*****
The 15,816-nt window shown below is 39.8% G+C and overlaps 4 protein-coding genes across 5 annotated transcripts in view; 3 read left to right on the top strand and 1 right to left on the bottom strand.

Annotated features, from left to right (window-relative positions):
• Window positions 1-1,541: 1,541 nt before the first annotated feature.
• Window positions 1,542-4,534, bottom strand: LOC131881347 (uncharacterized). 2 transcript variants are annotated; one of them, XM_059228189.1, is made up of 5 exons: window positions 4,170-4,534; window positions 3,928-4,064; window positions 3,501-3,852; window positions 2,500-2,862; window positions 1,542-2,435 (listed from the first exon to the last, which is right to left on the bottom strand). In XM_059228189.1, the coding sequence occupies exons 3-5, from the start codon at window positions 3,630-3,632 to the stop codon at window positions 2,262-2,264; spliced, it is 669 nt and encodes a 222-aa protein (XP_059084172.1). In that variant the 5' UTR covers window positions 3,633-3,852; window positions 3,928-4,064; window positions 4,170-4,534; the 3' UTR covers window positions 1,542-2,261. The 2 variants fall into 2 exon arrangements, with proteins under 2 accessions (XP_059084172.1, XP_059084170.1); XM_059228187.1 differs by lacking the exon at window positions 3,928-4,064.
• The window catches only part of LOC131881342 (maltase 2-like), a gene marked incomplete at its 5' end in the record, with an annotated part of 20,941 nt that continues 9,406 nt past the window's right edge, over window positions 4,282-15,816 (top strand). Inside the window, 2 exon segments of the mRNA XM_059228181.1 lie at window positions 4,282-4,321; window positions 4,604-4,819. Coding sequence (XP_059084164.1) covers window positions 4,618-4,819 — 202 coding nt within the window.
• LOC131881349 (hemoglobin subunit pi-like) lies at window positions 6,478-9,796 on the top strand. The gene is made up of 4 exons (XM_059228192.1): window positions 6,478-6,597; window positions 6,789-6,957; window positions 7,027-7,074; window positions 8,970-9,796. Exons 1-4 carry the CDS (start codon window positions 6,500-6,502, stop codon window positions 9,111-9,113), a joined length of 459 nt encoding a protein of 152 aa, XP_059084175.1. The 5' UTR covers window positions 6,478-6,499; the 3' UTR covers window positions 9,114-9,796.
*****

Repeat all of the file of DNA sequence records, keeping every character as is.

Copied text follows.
The 15,816-nt window shown below is 39.8% G+C and overlaps 4 protein-coding genes across 5 annotated transcripts in view; 3 read left to right on the top strand and 1 right to left on the bottom strand.

Annotated features, from left to right (window-relative positions):
• Window positions 1-1,541: 1,541 nt before the first annotated feature.
• Window positions 1,542-4,534, bottom strand: LOC131881347 (uncharacterized). 2 transcript variants are annotated; one of them, XM_059228189.1, is made up of 5 exons: window positions 4,170-4,534; window positions 3,928-4,064; window positions 3,501-3,852; window positions 2,500-2,862; window positions 1,542-2,435 (listed from the first exon to the last, which is right to left on the bottom strand). In XM_059228189.1, the coding sequence occupies exons 3-5, from the start codon at window positions 3,630-3,632 to the stop codon at window positions 2,262-2,264; spliced, it is 669 nt and encodes a 222-aa protein (XP_059084172.1). In that variant the 5' UTR covers window positions 3,633-3,852; window positions 3,928-4,064; window positions 4,170-4,534; the 3' UTR covers window positions 1,542-2,261. The 2 variants fall into 2 exon arrangements, with proteins under 2 accessions (XP_059084172.1, XP_059084170.1); XM_059228187.1 differs by lacking the exon at window positions 3,928-4,064.
• The window catches only part of LOC131881342 (maltase 2-like), a gene marked incomplete at its 5' end in the record, with an annotated part of 20,941 nt that continues 9,406 nt past the window's right edge, over window positions 4,282-15,816 (top strand). Inside the window, 2 exon segments of the mRNA XM_059228181.1 lie at window positions 4,282-4,321; window positions 4,604-4,819. Coding sequence (XP_059084164.1) covers window positions 4,618-4,819 — 202 coding nt within the window.
• LOC131881349 (hemoglobin subunit pi-like) lies at window positions 6,478-9,796 on the top strand. The gene is made up of 4 exons (XM_059228192.1): window positions 6,478-6,597; window positions 6,789-6,957; window positions 7,027-7,074; window positions 8,970-9,796. Exons 1-4 carry the CDS (start codon window positions 6,500-6,502, stop codon window positions 9,111-9,113), a joined length of 459 nt encoding a protein of 152 aa, XP_059084175.1. The 5' UTR covers window positions 6,478-6,499; the 3' UTR covers window positions 9,114-9,796.